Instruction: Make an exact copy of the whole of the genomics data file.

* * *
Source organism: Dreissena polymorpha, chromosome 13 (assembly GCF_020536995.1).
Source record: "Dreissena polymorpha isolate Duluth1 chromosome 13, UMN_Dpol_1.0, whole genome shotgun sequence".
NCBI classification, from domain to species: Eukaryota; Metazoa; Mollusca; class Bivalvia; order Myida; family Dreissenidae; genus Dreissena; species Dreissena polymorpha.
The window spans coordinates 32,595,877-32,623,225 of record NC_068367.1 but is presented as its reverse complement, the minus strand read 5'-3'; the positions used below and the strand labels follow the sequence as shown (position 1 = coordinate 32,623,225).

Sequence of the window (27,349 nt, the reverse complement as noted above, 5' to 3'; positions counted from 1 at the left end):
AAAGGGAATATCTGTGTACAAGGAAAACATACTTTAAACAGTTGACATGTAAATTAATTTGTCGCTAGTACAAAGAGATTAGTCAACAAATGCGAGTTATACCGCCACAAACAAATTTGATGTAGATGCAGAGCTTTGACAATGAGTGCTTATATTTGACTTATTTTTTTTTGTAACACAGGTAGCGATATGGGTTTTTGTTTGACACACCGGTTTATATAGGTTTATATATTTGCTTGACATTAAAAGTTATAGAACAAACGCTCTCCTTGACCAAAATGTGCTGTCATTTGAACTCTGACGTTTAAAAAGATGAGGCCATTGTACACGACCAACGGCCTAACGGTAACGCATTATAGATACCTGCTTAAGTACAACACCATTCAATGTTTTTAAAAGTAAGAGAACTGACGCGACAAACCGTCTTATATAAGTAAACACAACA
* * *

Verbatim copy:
Source organism: Dreissena polymorpha, chromosome 13 (assembly GCF_020536995.1).
Source record: "Dreissena polymorpha isolate Duluth1 chromosome 13, UMN_Dpol_1.0, whole genome shotgun sequence".
NCBI classification, from domain to species: Eukaryota; Metazoa; Mollusca; class Bivalvia; order Myida; family Dreissenidae; genus Dreissena; species Dreissena polymorpha.
The window spans coordinates 32,595,877-32,623,225 of record NC_068367.1 but is presented as its reverse complement, the minus strand read 5'-3'; the positions used below and the strand labels follow the sequence as shown (position 1 = coordinate 32,623,225).

Sequence of the window (27,349 nt, the reverse complement as noted above, 5' to 3'; positions counted from 1 at the left end):
AAAGGGAATATCTGTGTACAAGGAAAACATACTTTAAACAGTTGACATGTAAATTAATTTGTCGCTAGTACAAAGAGATTAGTCAACAAATGCGAGTTATACCGCCACAAACAAATTTGATGTAGATGCAGAGCTTTGACAATGAGTGCTTATATTTGACTTATTTTTTTTTGTAACACAGGTAGCGATATGGGTTTTTGTTTGACACACCGGTTTATATAGGTTTATATATTTGCTTGACATTAAAAGTTATAGAACAAACGCTCTCCTTGACCAAAATGTGCTGTCATTTGAACTCTGACGTTTAAAAAGATGAGGCCATTGTACACGACCAACGGCCTAACGGTAACGCATTATAGATACCTGCTTAAGTACAACACCATTCAATGTTTTTAAAAGTAAGAGAACTGACGCGACAAACCGTCTTATATAAGTAAACACAACA